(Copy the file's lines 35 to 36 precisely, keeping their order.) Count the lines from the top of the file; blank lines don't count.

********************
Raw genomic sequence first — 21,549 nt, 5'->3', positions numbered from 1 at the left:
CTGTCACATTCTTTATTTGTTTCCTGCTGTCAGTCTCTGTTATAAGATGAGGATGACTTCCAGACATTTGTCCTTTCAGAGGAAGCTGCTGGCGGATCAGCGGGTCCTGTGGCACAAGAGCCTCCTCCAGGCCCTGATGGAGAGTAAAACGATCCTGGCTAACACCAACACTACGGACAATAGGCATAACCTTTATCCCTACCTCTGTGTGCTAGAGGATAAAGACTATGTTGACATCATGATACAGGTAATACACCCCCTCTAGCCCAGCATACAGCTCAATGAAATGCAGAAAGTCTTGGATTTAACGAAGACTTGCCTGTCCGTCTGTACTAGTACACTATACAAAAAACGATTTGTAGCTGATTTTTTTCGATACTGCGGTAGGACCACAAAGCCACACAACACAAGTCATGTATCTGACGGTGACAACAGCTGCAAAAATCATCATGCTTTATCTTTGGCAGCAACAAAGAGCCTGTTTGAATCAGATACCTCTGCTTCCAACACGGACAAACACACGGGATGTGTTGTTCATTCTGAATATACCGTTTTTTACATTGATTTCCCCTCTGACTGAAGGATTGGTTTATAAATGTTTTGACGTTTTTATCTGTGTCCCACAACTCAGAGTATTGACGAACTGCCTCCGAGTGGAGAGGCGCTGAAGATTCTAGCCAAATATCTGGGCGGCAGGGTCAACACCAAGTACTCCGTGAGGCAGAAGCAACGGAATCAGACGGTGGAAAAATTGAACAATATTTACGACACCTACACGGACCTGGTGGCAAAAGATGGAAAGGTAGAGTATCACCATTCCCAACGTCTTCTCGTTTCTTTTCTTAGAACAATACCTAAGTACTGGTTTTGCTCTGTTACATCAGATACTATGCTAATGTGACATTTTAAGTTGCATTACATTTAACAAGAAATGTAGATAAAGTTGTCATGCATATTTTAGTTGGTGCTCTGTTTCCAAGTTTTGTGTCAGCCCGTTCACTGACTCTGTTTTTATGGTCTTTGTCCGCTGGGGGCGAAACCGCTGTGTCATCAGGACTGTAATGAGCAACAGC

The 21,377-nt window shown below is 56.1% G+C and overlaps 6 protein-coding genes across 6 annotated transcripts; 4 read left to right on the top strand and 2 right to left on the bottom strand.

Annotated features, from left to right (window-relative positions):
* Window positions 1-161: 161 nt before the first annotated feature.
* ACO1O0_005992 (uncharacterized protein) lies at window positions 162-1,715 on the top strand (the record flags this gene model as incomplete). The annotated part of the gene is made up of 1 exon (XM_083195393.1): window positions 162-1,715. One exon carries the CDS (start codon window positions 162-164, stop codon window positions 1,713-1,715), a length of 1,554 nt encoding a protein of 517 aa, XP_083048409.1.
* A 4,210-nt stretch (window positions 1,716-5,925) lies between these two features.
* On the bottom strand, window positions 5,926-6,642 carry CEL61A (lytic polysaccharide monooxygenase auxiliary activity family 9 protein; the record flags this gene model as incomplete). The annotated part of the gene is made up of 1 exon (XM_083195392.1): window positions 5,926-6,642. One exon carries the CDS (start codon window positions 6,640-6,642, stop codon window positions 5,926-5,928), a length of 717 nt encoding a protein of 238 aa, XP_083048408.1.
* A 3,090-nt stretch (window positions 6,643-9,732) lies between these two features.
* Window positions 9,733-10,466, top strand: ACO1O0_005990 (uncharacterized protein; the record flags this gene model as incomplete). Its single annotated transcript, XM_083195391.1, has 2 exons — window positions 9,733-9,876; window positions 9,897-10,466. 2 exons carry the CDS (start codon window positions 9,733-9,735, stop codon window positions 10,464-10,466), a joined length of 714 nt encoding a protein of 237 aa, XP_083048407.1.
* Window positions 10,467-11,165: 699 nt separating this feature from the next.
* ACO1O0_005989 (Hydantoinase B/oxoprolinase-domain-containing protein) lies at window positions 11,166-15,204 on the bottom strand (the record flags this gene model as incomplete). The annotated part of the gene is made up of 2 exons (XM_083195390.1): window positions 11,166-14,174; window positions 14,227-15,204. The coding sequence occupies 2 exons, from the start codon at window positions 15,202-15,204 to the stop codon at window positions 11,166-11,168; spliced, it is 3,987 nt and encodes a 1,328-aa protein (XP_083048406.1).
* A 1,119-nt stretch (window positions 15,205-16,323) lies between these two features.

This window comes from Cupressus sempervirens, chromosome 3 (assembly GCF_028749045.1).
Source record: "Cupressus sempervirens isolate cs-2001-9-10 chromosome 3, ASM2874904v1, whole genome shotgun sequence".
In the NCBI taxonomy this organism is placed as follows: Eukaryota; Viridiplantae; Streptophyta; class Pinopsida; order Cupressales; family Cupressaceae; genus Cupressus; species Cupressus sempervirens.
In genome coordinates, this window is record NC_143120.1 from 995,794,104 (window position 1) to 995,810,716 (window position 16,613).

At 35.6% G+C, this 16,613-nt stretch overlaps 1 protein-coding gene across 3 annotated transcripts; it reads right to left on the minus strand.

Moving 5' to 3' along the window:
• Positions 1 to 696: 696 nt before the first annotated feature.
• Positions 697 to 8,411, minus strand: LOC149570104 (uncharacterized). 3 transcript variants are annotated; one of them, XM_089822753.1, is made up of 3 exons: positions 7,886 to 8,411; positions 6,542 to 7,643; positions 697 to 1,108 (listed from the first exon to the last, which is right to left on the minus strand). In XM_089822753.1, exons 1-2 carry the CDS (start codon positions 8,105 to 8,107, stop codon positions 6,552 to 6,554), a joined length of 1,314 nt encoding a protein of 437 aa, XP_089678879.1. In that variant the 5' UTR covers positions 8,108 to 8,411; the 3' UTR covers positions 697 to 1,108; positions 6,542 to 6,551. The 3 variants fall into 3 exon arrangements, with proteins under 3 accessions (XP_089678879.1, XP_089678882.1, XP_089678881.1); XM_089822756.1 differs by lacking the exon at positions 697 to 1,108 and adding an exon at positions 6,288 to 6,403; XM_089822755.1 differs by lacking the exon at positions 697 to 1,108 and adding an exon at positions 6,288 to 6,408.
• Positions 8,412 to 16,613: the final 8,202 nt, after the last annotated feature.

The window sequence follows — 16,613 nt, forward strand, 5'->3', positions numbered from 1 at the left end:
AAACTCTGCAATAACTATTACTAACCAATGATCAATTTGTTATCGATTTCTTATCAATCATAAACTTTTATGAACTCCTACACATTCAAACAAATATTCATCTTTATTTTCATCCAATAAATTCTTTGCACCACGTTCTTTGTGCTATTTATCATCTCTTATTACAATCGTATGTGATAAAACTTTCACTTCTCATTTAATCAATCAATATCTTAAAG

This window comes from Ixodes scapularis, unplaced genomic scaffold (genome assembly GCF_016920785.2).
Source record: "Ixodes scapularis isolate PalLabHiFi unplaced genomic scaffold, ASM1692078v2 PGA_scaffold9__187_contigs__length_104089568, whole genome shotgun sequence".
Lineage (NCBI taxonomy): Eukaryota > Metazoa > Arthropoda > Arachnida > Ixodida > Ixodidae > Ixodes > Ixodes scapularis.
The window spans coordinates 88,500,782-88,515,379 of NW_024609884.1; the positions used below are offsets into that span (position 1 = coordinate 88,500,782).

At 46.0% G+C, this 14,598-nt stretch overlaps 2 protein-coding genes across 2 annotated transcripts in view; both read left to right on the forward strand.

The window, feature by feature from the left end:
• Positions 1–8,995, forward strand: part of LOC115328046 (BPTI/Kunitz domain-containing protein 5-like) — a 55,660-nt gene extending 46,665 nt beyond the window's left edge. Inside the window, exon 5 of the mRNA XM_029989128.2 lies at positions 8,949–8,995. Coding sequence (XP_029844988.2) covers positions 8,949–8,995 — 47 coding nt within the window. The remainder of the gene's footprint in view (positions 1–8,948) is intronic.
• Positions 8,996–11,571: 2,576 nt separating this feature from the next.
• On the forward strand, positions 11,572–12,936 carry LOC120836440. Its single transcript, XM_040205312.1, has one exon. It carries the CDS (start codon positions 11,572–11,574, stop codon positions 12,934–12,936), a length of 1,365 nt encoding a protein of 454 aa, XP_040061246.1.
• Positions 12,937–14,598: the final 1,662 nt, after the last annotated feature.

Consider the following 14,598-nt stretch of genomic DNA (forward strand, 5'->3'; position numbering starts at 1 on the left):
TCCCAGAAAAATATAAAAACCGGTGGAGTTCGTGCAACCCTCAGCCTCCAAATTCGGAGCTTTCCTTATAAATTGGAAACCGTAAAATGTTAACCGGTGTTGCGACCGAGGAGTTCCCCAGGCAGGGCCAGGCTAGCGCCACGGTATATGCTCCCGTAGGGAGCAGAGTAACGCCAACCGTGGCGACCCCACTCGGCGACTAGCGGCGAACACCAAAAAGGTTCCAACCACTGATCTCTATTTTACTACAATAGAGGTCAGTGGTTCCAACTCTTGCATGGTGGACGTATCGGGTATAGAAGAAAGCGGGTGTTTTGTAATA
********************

Consider the following 14,598-nt stretch of genomic DNA (forward strand, 5'->3'; position numbering starts at 1 on the left):
TCCCAGAAAAATATAAAAACCGGTGGAGTTCGTGCAACCCTCAGCCTCCAAATTCGGAGCTTTCCTTATAAATTGGAAACCGTAAAATGTTAACCGGTGTTGCGACCGAGGAGTTCCCCAGGCAGGGCCAGGCTAGCGCCACGGTATATGCTCCCGTAGGGAGCAGAGTAACGCCAACCGTGGCGACCCCACTCGGCGACTAGCGGCGAACACCAAAAAGGTTCCAACCACTGATCTCTATTTTACTACAATAGAGGTCAGTGGTTCCAACTCTTGCATGGTGGACGTATCGGGTATAGAAGAAAGCGGGTGTTTTGTAATA